Michael Murphy  /  University of Cambridge
The light from distant quasars passes through intervening gas clouds. Different atoms in the gas absorb light at specific wavelengths. By comparing these quasar absorption lines to those on Earth, researchers can test whether certain constants of nature really are constant.
updated 7/11/2006 2:28:12 PM ET 2006-07-11T18:28:12

Public confidence in the "constants" of nature may be at an all time low.

Recent research has found evidence that the value of certain fundamental parameters, such as the speed of light or the invisible glue that holds nuclei together, may have been different in the past.

"There is absolutely no reason these constants should be constant," says astronomer Michael Murphy of the University of Cambridge. "These are famous numbers in physics, but we have no real reason for why they are what they are."

The observed differences are small — roughly a few parts in a million — but the implications are huge: The laws of physics would have to be rewritten, not to mention we might need to make room for six more spatial dimensions than the three that we are used to.

Lines of evidence
The evidence for varying constants focuses primarily on quasar studies.

Quasars are extremely luminous objects, powered by giant black holes. Some of them are so far away that their light was emitted 12 billion years ago.

Astronomers study the spectra of this ancient light to determine if the early universe was different than now. Specifically, they look at absorption lines, which are due to gas clouds between us and the quasars.

The lines reveal exactly what is in the clouds, since each type of atom has a "fingerprint" — a set of specific frequencies at which it absorbs.

In 1999, Murphy and his colleagues found the first convincing evidence that these fingerprints change with time. Using data from the Keck observatory in Hawaii, they detected a frequency difference between billion-year-old quasar lines and the corresponding lines measured on Earth.

Some of these Earth-bound lines were not well characterized, so Murphy and others recently performed careful lab experiments to confirm that there is indeed a shift in the quasar spectra. A spectra is basically light split into its component frequencies, much like when white light goes through a prism to produce a rainbow.

What's in a constant
Because the frequencies of absorption lines depend on various parameters, the quasar observations are sometimes interpreted as indicating that light was faster in the past, or that the electron had a weaker charge.  

But theorist Carlos Martins of the University of Cambridge tells LiveScience that this is not entirely correct.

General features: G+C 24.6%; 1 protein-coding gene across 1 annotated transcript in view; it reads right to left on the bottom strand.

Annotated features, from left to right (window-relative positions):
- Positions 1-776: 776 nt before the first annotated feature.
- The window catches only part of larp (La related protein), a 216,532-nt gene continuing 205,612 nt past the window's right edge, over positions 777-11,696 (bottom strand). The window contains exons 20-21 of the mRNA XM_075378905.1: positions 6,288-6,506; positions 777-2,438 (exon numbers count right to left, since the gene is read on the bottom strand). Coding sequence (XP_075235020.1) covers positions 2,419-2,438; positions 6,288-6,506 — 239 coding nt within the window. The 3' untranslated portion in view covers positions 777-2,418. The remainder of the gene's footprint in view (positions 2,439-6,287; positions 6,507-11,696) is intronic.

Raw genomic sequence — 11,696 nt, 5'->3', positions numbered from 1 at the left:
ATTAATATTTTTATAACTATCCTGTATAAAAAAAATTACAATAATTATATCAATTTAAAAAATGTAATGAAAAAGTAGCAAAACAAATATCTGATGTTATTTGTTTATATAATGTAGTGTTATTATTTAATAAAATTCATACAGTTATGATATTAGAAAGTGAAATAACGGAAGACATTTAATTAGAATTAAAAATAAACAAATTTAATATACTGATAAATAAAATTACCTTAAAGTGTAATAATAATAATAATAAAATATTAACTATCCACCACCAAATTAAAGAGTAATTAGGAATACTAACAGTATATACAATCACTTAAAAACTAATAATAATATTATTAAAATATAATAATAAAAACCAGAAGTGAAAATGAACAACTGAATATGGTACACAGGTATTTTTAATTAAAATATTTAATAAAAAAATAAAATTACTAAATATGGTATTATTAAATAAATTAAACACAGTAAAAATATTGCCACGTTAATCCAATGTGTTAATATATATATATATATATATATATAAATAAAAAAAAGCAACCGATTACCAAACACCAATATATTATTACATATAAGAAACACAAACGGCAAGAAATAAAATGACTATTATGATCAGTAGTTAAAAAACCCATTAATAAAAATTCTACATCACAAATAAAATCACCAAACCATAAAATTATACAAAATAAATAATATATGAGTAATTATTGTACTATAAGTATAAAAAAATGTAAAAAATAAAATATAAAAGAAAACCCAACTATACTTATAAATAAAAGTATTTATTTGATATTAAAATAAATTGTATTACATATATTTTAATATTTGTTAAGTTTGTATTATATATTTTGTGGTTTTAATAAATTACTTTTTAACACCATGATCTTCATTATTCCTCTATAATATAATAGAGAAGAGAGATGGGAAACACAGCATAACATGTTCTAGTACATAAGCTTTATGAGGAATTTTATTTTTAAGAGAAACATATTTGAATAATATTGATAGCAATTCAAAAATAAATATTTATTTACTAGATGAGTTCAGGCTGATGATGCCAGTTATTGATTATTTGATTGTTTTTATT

"It doesn't make sense to talk about a varying speed of light or electron charge."

This is because the values of these parameters include units that might change. The speed of light, for instance, might be measured one day with a ruler and a clock. If the next day the same measurement gave a different answer, no one could tell if the speed of light changed, the ruler length changed, or the clock ticking changed.

To avoid this confusion, scientists use dimensionless constants — pure numbers that are ratios of measured quantities.

In the case of the shifts in Murphy's data, the relevant dimensionless constant is the fine structure constant (often designated by the Greek letter alpha), which characterizes the strength of the electromagnetic force.

The researchers found that alpha was smaller in the past, but other "famous numbers" would not be immune to the vagaries of time.

"You would expect variation in all the fundamental constants," Murphy says.

It was therefore not entirely a surprise when — in April of this year — Patrick Petitjean of the Astrophysical Institute of Paris and his collaborators detected a change in the proton to electron mass ratio from molecular absorption lines in quasar spectra.

The mass variation can be interpreted as the strong force's coupling constant being larger in the early universe, Petitjean says.

A hole in the theory
Time-varying constants of nature violate Einstein's equivalence principle, which says that any experiment testing nuclear or electromagnetic forces should give the same result no matter where or when it is performed.

If this principle is broken, then two objects dropped in a gravitational field should fall at slightly different rates. Moreover, Einstein's gravitational theory — general relativity — would no longer be completely correct, Martins says.

A popular alternative to relativity, which assumes that sub-atomic particles are vibrating strings and that the universe has 10 or more spatial dimensions, actually predicts inconstant constants.

According to this string theory, the extra dimensions are hidden from us, but the "true" constants of nature are defined on all dimensions. Therefore, if the hidden dimensions expand or contract, we will notice this as a variation in our "local" 3D constants.

Even if string theory is not correct, the current model of gravity will likely need to be revised to unite it with the other three fundamental forces.

"We have an incomplete theory, so you look for holes that will point to a new theory," Murphy says. Varying constants may be just such a hole.

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